Greetings, Recent news reports have confirmed what a lot of Web server administrators and security folks expected: Microsoft has released to manufacturing its firewall and caching server called Internet Security and Acceleration (ISA) Server. (See the URL at the end of this column for more details.) Strategically designed to replace Microsoft Proxy Server 2.0, ISA Server goes way beyond the original Web-caching product and tacks on features such as remote management and firewall protection.

Security types have long discounted Proxy Server 2.0's claims of being a true firewall. Although Proxy Servers with up-to-date patches haven't experienced any serious security breaches, the software never caught on in security circles. Proxy Server lacks an important feature—a true port filter that limits inbound and outbound port and IP address access. ISA Server includes port filters that let administrators customize available services and ports. ISA Server also includes new intrusion-detection features built on technology that Atlanta's Internet Security Systems, a popular Internet security vendor, developed.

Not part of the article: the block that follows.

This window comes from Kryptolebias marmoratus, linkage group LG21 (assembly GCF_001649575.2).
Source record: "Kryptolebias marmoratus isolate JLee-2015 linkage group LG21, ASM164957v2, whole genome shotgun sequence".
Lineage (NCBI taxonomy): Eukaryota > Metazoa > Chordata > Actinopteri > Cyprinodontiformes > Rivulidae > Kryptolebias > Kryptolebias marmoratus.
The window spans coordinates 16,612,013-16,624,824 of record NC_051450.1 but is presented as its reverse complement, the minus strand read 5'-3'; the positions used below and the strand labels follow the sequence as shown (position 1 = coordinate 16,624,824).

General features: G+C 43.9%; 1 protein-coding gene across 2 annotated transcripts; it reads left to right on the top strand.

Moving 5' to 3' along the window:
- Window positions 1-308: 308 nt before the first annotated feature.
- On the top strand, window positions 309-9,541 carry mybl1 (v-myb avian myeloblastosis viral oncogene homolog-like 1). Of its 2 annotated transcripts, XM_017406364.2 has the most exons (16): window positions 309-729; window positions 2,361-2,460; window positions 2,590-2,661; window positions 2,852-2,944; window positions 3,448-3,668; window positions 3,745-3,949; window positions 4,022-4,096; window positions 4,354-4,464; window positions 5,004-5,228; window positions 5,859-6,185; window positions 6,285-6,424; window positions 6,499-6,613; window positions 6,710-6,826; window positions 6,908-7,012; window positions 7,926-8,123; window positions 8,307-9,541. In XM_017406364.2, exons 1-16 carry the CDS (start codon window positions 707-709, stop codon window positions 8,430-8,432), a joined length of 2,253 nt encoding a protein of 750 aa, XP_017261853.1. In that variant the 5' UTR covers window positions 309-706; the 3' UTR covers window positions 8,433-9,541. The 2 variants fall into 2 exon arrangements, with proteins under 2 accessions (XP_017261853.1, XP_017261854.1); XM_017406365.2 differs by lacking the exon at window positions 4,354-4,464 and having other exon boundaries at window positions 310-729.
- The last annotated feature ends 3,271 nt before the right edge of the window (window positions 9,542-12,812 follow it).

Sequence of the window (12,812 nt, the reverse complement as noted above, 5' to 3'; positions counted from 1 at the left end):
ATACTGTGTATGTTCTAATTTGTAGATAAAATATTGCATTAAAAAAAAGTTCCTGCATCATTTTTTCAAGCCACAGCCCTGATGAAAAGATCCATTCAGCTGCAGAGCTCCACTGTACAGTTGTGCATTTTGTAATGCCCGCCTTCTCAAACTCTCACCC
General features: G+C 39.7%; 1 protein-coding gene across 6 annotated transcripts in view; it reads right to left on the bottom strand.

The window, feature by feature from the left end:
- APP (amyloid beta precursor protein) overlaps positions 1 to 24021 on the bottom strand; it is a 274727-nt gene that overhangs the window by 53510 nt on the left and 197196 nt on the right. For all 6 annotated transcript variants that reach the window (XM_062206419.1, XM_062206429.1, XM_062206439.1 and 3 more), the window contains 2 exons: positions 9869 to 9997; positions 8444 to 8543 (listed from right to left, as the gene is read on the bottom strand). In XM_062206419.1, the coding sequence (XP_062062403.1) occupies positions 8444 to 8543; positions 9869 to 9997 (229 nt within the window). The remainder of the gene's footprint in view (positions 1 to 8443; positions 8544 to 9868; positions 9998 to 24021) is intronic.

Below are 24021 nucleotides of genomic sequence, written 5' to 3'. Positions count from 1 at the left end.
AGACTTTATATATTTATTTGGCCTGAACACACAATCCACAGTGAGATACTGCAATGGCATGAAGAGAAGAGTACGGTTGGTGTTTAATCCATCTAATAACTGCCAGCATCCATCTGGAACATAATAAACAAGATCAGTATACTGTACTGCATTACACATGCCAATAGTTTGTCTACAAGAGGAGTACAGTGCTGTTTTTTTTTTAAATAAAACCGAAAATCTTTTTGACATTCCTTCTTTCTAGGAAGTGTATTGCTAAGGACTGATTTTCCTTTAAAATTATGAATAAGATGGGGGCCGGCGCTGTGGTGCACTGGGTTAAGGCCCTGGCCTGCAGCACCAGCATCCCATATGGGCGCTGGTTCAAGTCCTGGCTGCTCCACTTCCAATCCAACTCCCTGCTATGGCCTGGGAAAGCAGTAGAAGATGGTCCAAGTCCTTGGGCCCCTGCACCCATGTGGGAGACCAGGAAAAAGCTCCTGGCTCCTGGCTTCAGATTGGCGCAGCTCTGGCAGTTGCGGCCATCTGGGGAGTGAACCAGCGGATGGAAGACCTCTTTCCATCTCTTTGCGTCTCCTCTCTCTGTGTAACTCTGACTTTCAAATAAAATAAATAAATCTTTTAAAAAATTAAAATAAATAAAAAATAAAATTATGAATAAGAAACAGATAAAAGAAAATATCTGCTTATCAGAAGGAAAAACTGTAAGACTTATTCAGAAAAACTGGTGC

Many of us use Proxy Server 2.0's reverse proxy or server proxy features to securely publish intranet Web sites. I've spent many sleepless nights trying to set up IIS-based intranet sites that could work simultaneously both from behind and in front of the proxy server. In most cases, the process required just a few virtual Web sites with redirected default pages. But throw in the requirement to use Secure Sockets Layer (SSL), and you really start adding up Web sites and redirects. Outlook Web Access (OWA), an Exchange Web application that runs under IIS, is a good case in point.

I used to set up OWA on my IIS Server and Proxy Server using Proxy Server's server proxy feature. It was painful to install the Winsock proxy client on the Web server, set up the right wspcfg.ini file, and tweak all the redirects to make sure everything worked correctly. I had to plan for port changes because server proxy didn't support redirected Web sites on port 80. (That port was already reserved for the Proxy Server's dependency on IIS.)

ISA Server removes most of these difficulties and actually makes the process easy. Tell the software the IP address and port you've selected for your Web server and the location of the server that contains your source content, and ISA Server does the rest—without proxy clients and redirects.

In summary, ISA Server's firewall and content-publishing features give IIS administrators a powerful tool for publishing Web sites with peace of mind.

http://www.wininformant.com/Articles/Index.cfm?ArticleID=19588

Until next time,